Some elements of the landscape of stress, challenge and adversity that may come along with the job described by some faculty colleagues include:
- Managing the unique pressures and stresses of the job itself (e.g. such as organizing multiple preps or dealing with departmental conflicts).
- Finding a healthy work/life balance.
- Weathering the contemporary sociopolitical trend of "targeting" of educators/ state workers/union members.
- Coping with the internal politics of academia (within departments, divisions, and the campus at-large).
- Being concerned about campus violence and safety measures.
- Working with a highly complex and at times, demanding, student body.
- Dealing with the taxing nature of a profession that can, if unaddressed, easily progress into "burnout".
- Finding our way amidst the rapidly evolving and changing expectations of teachers, and of the college experience - a national as well as local (i.e. Harper) trend.
- Keeping up with new initiatives locally, at Harper as well as nationally.
Faculty members have also cited that the following are helpful "antidotes" that can serve to promote resilience and bolster well-being:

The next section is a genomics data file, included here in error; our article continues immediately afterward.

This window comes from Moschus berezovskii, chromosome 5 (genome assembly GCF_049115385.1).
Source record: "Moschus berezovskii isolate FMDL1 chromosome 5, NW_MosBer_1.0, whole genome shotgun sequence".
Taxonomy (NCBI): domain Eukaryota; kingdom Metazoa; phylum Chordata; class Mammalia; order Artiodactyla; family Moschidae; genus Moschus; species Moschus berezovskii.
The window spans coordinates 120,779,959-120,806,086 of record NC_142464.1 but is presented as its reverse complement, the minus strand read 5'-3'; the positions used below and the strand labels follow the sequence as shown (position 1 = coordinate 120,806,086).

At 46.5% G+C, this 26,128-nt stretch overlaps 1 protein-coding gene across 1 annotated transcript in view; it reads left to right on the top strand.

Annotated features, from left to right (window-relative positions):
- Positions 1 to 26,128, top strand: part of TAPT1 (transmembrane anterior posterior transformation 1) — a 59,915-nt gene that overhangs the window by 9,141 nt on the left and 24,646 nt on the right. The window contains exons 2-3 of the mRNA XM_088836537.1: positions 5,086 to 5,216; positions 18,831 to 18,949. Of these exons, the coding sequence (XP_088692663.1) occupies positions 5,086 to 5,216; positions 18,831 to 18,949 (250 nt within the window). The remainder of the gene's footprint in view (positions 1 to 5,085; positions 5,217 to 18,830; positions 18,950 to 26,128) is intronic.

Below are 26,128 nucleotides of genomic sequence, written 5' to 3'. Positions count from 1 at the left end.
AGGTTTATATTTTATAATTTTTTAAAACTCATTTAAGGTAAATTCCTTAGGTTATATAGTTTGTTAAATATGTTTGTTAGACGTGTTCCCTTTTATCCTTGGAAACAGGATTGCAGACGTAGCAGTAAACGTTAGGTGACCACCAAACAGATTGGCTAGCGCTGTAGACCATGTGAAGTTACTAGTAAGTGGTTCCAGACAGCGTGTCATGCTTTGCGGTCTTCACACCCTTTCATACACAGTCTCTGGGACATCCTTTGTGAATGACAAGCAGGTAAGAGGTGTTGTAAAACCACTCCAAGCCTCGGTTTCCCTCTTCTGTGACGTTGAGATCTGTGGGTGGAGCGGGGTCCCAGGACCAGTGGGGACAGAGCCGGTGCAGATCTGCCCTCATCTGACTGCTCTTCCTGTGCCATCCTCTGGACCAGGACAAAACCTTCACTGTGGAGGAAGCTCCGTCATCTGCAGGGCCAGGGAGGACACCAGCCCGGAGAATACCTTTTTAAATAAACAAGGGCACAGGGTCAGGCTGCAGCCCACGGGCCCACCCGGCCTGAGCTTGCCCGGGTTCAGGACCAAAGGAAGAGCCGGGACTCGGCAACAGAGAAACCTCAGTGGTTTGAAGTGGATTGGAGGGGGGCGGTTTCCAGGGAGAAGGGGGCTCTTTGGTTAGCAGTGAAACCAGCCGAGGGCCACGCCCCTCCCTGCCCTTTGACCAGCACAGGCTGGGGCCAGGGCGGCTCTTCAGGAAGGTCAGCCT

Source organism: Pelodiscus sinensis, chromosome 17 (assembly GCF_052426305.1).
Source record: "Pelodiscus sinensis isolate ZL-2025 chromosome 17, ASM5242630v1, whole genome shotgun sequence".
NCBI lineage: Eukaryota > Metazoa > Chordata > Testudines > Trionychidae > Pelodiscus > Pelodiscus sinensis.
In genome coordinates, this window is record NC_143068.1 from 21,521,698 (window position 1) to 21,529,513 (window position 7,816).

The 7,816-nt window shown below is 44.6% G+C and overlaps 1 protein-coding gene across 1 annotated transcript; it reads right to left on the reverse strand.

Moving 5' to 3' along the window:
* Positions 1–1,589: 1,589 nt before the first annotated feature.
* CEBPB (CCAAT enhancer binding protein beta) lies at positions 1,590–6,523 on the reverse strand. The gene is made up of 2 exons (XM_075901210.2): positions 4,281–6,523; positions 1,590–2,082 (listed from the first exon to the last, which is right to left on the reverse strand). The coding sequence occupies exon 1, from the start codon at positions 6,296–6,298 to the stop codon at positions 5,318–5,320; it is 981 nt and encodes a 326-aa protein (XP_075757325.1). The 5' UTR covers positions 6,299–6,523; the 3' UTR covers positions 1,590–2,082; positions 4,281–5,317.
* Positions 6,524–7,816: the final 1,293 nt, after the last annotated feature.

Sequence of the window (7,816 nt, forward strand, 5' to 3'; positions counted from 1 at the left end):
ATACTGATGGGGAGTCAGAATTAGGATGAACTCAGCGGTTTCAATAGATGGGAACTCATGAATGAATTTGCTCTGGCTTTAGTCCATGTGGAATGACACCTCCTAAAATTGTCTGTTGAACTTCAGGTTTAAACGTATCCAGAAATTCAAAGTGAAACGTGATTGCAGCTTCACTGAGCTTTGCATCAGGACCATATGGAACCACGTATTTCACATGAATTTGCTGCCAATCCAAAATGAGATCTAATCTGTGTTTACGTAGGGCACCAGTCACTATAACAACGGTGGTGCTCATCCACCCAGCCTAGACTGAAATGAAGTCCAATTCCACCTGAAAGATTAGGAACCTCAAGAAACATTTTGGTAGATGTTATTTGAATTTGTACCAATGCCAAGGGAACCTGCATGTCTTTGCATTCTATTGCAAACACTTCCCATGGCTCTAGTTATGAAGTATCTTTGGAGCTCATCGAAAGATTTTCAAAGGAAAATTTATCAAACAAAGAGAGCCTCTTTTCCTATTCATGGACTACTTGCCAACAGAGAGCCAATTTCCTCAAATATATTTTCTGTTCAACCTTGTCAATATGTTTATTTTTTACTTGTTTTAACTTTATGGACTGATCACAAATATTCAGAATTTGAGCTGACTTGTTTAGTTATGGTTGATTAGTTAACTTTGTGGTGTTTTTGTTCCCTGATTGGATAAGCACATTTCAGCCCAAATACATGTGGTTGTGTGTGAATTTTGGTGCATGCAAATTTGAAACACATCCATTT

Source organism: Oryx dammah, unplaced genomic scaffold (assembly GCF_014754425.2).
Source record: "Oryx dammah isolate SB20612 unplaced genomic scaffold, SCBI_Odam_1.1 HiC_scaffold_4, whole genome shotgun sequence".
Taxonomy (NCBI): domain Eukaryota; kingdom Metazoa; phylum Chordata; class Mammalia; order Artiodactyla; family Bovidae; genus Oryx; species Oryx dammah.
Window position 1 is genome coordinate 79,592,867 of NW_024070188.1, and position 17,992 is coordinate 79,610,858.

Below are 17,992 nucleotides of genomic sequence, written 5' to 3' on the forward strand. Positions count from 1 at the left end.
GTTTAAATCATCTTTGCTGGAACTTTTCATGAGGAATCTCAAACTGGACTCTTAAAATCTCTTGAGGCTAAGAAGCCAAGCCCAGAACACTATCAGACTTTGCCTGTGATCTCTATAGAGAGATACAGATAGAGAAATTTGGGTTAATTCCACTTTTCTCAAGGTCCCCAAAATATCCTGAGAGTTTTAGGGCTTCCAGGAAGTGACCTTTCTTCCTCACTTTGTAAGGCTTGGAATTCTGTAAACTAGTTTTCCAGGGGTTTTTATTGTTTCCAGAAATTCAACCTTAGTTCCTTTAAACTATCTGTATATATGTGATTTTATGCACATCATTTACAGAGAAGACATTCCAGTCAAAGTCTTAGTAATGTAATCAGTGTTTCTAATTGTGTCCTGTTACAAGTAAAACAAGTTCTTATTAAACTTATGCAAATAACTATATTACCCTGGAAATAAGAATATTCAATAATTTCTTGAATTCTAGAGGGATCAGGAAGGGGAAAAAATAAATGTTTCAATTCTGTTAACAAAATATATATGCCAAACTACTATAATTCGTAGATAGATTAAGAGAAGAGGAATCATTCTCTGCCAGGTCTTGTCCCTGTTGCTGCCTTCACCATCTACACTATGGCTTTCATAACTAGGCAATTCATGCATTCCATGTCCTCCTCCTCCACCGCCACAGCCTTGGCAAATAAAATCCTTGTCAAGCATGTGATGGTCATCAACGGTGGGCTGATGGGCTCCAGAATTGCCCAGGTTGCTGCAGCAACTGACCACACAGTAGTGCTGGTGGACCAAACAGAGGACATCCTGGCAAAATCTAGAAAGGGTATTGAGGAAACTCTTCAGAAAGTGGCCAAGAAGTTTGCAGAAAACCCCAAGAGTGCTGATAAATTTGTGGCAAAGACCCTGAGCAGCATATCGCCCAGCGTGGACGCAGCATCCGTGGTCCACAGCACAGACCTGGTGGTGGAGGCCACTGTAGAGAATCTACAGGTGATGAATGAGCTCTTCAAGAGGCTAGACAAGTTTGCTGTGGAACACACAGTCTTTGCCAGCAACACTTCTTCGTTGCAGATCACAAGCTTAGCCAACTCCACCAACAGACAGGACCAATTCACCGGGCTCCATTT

- Physical exercise is not only good for our bodies. Exercise is good medicine. It uplifts mood, boosts energy, and can serve as a protective factor for common mental health issues, such as depression.
- Learning about and practicing self-compassion
- Developing a routine of stress-reduction, such as a mindfulness practice like meditation or relaxation training.
- Engaging in yogic practices posses numerous holistic benefits for mind and body.
- Trying to set aside some time for yourself. I know...easier said than done. But, in the hectic rush of life, it's important to renew ourselves by engaging in activities that are personally fulfilling. What helps you recharge?
- Building networks of interpersonal support on and off campus. The perception of having trusted social supports is a protective factor that mitigates against dis-stress.
- Addressing basic health care needs, such as adequate sleep. This is important to strive for, especially during those inevitably hectic times in our lives.
- Trying out what are often referred to as "complementary" forms of healing: art, music, literature, poetry, dance, and animal assisted therapy These can be powerful remedies for de-stressing.
- Intentionally inculcating a "big picture" perspective during trying times. This can be done in many ways, including through humor, dialogue with valued friends and colleagues, as well as through religious and spiritual practices.
- Last, but by no means, least, acquainting yourself with campus resources. Remember, whether you are dealing with a challenging situation involving classroom management or simply trying to enhance and expand your instructional repertoire, you are not alone.